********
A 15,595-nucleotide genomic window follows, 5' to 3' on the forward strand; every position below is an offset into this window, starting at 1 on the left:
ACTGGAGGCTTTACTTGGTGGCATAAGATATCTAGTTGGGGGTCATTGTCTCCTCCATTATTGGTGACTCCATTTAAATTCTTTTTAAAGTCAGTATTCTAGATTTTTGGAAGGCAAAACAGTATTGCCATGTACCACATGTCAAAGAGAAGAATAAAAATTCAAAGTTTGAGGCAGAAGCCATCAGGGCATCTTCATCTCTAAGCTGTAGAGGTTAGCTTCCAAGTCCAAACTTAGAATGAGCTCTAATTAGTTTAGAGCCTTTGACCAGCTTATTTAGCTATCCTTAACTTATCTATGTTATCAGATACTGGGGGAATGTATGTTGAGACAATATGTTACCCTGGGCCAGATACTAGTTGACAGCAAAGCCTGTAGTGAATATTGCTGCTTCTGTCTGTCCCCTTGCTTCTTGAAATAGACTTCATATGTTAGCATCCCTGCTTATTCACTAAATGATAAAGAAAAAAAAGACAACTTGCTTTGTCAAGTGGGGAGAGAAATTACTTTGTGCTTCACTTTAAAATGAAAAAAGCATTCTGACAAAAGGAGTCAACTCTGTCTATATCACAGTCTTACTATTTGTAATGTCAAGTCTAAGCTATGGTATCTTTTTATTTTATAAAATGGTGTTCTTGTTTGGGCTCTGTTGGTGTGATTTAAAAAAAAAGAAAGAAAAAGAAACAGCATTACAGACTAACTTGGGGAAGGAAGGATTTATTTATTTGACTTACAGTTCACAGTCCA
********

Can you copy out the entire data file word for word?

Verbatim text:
A 15,595-nucleotide genomic window follows, 5' to 3' on the forward strand; every position below is an offset into this window, starting at 1 on the left:
ACTGGAGGCTTTACTTGGTGGCATAAGATATCTAGTTGGGGGTCATTGTCTCCTCCATTATTGGTGACTCCATTTAAATTCTTTTTAAAGTCAGTATTCTAGATTTTTGGAAGGCAAAACAGTATTGCCATGTACCACATGTCAAAGAGAAGAATAAAAATTCAAAGTTTGAGGCAGAAGCCATCAGGGCATCTTCATCTCTAAGCTGTAGAGGTTAGCTTCCAAGTCCAAACTTAGAATGAGCTCTAATTAGTTTAGAGCCTTTGACCAGCTTATTTAGCTATCCTTAACTTATCTATGTTATCAGATACTGGGGGAATGTATGTTGAGACAATATGTTACCCTGGGCCAGATACTAGTTGACAGCAAAGCCTGTAGTGAATATTGCTGCTTCTGTCTGTCCCCTTGCTTCTTGAAATAGACTTCATATGTTAGCATCCCTGCTTATTCACTAAATGATAAAGAAAAAAAAGACAACTTGCTTTGTCAAGTGGGGAGAGAAATTACTTTGTGCTTCACTTTAAAATGAAAAAAGCATTCTGACAAAAGGAGTCAACTCTGTCTATATCACAGTCTTACTATTTGTAATGTCAAGTCTAAGCTATGGTATCTTTTTATTTTATAAAATGGTGTTCTTGTTTGGGCTCTGTTGGTGTGATTTAAAAAAAAAGAAAGAAAAAGAAACAGCATTACAGACTAACTTGGGGAAGGAAGGATTTATTTATTTGACTTACAGTTCACAGTCCA